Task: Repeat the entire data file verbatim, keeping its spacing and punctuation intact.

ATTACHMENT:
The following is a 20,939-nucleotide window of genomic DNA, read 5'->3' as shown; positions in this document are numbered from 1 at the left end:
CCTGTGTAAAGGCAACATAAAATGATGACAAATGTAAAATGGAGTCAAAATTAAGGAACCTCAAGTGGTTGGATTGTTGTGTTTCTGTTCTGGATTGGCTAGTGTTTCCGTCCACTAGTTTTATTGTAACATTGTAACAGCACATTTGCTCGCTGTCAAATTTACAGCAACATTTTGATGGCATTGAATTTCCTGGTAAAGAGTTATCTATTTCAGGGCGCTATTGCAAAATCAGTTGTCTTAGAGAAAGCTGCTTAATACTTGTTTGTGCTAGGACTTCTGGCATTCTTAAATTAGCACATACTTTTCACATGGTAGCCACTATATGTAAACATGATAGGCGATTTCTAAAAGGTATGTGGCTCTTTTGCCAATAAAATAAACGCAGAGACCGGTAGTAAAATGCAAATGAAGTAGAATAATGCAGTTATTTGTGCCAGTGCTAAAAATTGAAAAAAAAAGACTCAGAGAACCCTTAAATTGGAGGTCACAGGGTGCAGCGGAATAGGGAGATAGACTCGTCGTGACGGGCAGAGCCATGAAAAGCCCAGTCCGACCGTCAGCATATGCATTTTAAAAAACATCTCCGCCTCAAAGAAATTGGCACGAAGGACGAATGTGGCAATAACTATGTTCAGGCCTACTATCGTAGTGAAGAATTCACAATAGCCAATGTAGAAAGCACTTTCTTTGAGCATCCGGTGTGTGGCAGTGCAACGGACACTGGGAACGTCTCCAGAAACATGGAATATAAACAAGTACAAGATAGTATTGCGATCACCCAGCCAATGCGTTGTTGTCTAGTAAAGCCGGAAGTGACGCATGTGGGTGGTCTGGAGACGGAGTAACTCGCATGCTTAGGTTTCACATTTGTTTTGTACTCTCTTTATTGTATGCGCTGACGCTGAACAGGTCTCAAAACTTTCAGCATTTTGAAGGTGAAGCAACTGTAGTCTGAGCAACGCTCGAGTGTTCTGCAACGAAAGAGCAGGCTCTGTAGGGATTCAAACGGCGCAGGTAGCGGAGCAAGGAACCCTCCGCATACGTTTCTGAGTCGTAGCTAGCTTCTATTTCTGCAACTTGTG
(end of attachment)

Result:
The following is a 20,939-nucleotide window of genomic DNA, read 5'->3' as shown; positions in this document are numbered from 1 at the left end:
CCTGTGTAAAGGCAACATAAAATGATGACAAATGTAAAATGGAGTCAAAATTAAGGAACCTCAAGTGGTTGGATTGTTGTGTTTCTGTTCTGGATTGGCTAGTGTTTCCGTCCACTAGTTTTATTGTAACATTGTAACAGCACATTTGCTCGCTGTCAAATTTACAGCAACATTTTGATGGCATTGAATTTCCTGGTAAAGAGTTATCTATTTCAGGGCGCTATTGCAAAATCAGTTGTCTTAGAGAAAGCTGCTTAATACTTGTTTGTGCTAGGACTTCTGGCATTCTTAAATTAGCACATACTTTTCACATGGTAGCCACTATATGTAAACATGATAGGCGATTTCTAAAAGGTATGTGGCTCTTTTGCCAATAAAATAAACGCAGAGACCGGTAGTAAAATGCAAATGAAGTAGAATAATGCAGTTATTTGTGCCAGTGCTAAAAATTGAAAAAAAAAGACTCAGAGAACCCTTAAATTGGAGGTCACAGGGTGCAGCGGAATAGGGAGATAGACTCGTCGTGACGGGCAGAGCCATGAAAAGCCCAGTCCGACCGTCAGCATATGCATTTTAAAAAACATCTCCGCCTCAAAGAAATTGGCACGAAGGACGAATGTGGCAATAACTATGTTCAGGCCTACTATCGTAGTGAAGAATTCACAATAGCCAATGTAGAAAGCACTTTCTTTGAGCATCCGGTGTGTGGCAGTGCAACGGACACTGGGAACGTCTCCAGAAACATGGAATATAAACAAGTACAAGATAGTATTGCGATCACCCAGCCAATGCGTTGTTGTCTAGTAAAGCCGGAAGTGACGCATGTGGGTGGTCTGGAGACGGAGTAACTCGCATGCTTAGGTTTCACATTTGTTTTGTACTCTCTTTATTGTATGCGCTGACGCTGAACAGGTCTCAAAACTTTCAGCATTTTGAAGGTGAAGCAACTGTAGTCTGAGCAACGCTCGAGTGTTCTGCAACGAAAGAGCAGGCTCTGTAGGGATTCAAACGGCGCAGGTAGCGGAGCAAGGAACCCTCCGCATACGTTTCTGAGTCGTAGCTAGCTTCTATTTCTGCAACTTGTG